Human Rights Group Locates North Korean Execution Sites


The Seoul-based Transitional Justice Working Group said Tuesday it has identified hundreds of spots where witnesses claim North Korea carried out public executions and extrajudicial state killings as part of an arbitrary and aggressive use of the death penalty that is meant to intimidate its citizens.

The human rights group said its research was based on interviews with 610 North Korean defectors conducted over four years who helped locate the sites with satellite imagery. The group also said it documented three sites where people died while in detention and 25 sites where the dead were allegedly disposed of by the state.

A 2014 United Nations report on North Korea’s human rights conditions, said state authorities carry out executions, “with or without trial, publicly or secretly,” in response to political and other crimes that are often not among the most serious offenses. The report said that while public executions were more common in the 1990s, North Korea continues to carry them out for the purpose of instilling fear in the general population.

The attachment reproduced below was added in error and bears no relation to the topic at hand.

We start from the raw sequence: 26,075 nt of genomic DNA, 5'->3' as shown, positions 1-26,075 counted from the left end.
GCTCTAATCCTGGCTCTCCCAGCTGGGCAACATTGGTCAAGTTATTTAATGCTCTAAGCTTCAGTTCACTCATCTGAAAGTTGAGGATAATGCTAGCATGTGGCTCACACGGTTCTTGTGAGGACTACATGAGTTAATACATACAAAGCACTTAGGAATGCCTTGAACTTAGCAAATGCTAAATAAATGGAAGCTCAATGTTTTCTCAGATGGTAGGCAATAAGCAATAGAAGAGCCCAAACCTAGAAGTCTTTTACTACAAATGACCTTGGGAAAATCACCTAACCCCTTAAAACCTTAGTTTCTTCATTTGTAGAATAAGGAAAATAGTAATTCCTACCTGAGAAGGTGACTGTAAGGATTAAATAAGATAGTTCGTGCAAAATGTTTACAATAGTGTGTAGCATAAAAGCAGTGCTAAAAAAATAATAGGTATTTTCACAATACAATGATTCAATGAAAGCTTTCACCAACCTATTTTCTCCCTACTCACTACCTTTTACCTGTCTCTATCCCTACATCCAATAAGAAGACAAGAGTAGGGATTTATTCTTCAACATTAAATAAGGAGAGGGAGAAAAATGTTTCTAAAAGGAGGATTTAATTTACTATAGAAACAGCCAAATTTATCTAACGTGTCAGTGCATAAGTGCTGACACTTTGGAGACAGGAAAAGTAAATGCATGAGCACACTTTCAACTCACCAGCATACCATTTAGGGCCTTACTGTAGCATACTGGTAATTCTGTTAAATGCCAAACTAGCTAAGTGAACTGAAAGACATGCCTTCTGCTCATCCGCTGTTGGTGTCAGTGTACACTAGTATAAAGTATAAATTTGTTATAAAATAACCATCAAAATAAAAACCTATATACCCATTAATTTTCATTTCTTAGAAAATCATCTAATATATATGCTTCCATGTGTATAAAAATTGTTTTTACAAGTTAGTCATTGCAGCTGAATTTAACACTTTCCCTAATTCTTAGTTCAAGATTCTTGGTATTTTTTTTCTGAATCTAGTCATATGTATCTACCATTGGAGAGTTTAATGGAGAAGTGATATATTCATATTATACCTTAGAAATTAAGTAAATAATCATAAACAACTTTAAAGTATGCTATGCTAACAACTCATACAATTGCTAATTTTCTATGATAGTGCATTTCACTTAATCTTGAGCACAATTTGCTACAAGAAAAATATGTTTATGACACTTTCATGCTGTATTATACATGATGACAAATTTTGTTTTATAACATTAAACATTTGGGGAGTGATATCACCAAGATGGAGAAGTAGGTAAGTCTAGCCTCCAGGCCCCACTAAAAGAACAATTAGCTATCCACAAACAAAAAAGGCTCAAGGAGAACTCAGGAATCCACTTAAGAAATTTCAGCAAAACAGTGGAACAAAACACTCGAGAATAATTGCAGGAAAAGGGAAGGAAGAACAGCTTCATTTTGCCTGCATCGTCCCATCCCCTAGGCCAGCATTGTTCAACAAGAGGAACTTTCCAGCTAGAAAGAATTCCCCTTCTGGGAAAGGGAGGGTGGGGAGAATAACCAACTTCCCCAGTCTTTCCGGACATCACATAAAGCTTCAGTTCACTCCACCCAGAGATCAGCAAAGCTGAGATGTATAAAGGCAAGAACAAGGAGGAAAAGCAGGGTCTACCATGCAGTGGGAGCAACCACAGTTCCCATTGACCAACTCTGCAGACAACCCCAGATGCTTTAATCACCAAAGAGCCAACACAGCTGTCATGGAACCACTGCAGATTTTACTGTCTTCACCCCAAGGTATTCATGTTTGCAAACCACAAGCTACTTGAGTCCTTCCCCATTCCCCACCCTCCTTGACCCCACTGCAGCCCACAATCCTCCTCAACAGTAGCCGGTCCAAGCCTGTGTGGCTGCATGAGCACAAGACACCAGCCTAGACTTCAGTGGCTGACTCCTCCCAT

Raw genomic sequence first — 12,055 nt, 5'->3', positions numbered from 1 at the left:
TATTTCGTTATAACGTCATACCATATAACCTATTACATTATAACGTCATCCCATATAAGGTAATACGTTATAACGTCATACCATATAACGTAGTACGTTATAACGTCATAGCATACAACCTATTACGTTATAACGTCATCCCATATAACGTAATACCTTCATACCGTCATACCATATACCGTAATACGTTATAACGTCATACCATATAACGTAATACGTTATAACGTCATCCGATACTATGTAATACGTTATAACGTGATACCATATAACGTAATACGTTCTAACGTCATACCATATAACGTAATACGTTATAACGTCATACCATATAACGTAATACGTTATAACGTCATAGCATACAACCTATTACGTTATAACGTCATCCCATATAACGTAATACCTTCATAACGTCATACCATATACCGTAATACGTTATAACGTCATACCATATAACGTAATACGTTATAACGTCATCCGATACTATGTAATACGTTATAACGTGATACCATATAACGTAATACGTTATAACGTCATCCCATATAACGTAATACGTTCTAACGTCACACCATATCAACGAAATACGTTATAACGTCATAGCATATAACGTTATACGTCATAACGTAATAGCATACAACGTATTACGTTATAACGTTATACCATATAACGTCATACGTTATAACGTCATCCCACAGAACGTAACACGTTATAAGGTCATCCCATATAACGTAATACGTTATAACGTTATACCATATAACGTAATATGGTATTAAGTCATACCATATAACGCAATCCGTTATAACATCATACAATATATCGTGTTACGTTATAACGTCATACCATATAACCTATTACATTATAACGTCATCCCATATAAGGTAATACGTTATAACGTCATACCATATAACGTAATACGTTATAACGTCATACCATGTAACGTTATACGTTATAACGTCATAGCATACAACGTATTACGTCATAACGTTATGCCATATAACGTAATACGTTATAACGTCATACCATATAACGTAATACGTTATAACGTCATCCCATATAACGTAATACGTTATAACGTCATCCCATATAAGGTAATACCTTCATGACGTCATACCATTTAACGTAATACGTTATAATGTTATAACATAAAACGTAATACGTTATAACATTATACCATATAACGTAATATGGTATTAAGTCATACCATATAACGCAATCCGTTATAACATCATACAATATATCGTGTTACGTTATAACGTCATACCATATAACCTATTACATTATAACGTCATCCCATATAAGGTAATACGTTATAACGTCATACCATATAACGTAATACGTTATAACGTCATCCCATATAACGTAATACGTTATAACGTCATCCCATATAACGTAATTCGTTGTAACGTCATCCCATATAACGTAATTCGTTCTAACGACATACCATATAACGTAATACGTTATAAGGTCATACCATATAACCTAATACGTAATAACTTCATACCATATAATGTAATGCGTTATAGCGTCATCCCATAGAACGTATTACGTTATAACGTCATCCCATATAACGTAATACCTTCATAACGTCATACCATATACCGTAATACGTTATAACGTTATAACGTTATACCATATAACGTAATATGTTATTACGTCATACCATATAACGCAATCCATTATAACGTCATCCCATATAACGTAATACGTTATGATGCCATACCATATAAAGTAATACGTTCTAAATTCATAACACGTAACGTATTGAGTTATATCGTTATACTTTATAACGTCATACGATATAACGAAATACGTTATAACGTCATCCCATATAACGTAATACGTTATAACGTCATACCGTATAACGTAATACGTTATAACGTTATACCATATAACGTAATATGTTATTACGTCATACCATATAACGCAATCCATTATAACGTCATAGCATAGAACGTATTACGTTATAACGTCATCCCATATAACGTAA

The report’s findings show arbitrary executions and extrajudicial killings under state custody have continued under the rule of young leader Kim Jong Un despite international criticism over how North Korea supposedly applies the death penalty without due judicial process.

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